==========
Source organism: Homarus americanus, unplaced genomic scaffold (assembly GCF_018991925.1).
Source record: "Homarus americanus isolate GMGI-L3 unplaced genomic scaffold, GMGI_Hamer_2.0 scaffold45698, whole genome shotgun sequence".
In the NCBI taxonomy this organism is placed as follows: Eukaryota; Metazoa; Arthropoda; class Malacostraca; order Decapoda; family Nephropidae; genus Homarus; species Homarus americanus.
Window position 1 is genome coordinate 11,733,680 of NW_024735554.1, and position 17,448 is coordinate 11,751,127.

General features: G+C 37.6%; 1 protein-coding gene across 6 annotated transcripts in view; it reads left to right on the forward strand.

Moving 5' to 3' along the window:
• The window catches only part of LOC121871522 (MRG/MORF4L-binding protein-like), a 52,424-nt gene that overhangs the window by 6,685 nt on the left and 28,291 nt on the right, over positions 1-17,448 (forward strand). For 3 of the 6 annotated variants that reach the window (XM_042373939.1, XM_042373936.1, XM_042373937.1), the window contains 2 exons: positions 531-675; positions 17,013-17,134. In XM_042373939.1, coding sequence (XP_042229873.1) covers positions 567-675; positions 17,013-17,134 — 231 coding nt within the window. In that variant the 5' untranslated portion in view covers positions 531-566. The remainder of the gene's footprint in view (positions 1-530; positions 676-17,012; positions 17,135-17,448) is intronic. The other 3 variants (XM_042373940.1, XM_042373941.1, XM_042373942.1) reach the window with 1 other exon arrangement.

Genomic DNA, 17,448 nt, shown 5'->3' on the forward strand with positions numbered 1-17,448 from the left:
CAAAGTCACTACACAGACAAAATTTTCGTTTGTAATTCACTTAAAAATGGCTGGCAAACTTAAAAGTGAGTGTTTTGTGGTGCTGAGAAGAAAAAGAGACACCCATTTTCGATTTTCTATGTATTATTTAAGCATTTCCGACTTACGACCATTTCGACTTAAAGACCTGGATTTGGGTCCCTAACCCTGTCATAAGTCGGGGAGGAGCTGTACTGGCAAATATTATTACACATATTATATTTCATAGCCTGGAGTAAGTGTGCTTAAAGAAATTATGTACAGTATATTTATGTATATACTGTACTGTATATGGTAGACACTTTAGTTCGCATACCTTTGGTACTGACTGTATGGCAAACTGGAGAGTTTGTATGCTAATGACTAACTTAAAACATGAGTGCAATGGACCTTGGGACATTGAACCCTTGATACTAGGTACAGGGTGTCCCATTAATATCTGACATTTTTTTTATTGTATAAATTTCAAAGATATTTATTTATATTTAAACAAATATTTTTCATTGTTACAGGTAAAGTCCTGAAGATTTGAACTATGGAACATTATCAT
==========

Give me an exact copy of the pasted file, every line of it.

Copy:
Source organism: Homarus americanus, unplaced genomic scaffold (assembly GCF_018991925.1).
Source record: "Homarus americanus isolate GMGI-L3 unplaced genomic scaffold, GMGI_Hamer_2.0 scaffold45698, whole genome shotgun sequence".
In the NCBI taxonomy this organism is placed as follows: Eukaryota; Metazoa; Arthropoda; class Malacostraca; order Decapoda; family Nephropidae; genus Homarus; species Homarus americanus.
Window position 1 is genome coordinate 11,733,680 of NW_024735554.1, and position 17,448 is coordinate 11,751,127.

General features: G+C 37.6%; 1 protein-coding gene across 6 annotated transcripts in view; it reads left to right on the forward strand.

Moving 5' to 3' along the window:
• The window catches only part of LOC121871522 (MRG/MORF4L-binding protein-like), a 52,424-nt gene that overhangs the window by 6,685 nt on the left and 28,291 nt on the right, over positions 1-17,448 (forward strand). For 3 of the 6 annotated variants that reach the window (XM_042373939.1, XM_042373936.1, XM_042373937.1), the window contains 2 exons: positions 531-675; positions 17,013-17,134. In XM_042373939.1, coding sequence (XP_042229873.1) covers positions 567-675; positions 17,013-17,134 — 231 coding nt within the window. In that variant the 5' untranslated portion in view covers positions 531-566. The remainder of the gene's footprint in view (positions 1-530; positions 676-17,012; positions 17,135-17,448) is intronic. The other 3 variants (XM_042373940.1, XM_042373941.1, XM_042373942.1) reach the window with 1 other exon arrangement.

Genomic DNA, 17,448 nt, shown 5'->3' on the forward strand with positions numbered 1-17,448 from the left:
CAAAGTCACTACACAGACAAAATTTTCGTTTGTAATTCACTTAAAAATGGCTGGCAAACTTAAAAGTGAGTGTTTTGTGGTGCTGAGAAGAAAAAGAGACACCCATTTTCGATTTTCTATGTATTATTTAAGCATTTCCGACTTACGACCATTTCGACTTAAAGACCTGGATTTGGGTCCCTAACCCTGTCATAAGTCGGGGAGGAGCTGTACTGGCAAATATTATTACACATATTATATTTCATAGCCTGGAGTAAGTGTGCTTAAAGAAATTATGTACAGTATATTTATGTATATACTGTACTGTATATGGTAGACACTTTAGTTCGCATACCTTTGGTACTGACTGTATGGCAAACTGGAGAGTTTGTATGCTAATGACTAACTTAAAACATGAGTGCAATGGACCTTGGGACATTGAACCCTTGATACTAGGTACAGGGTGTCCCATTAATATCTGACATTTTTTTTATTGTATAAATTTCAAAGATATTTATTTATATTTAAACAAATATTTTTCATTGTTACAGGTAAAGTCCTGAAGATTTGAACTATGGAACATTATCAT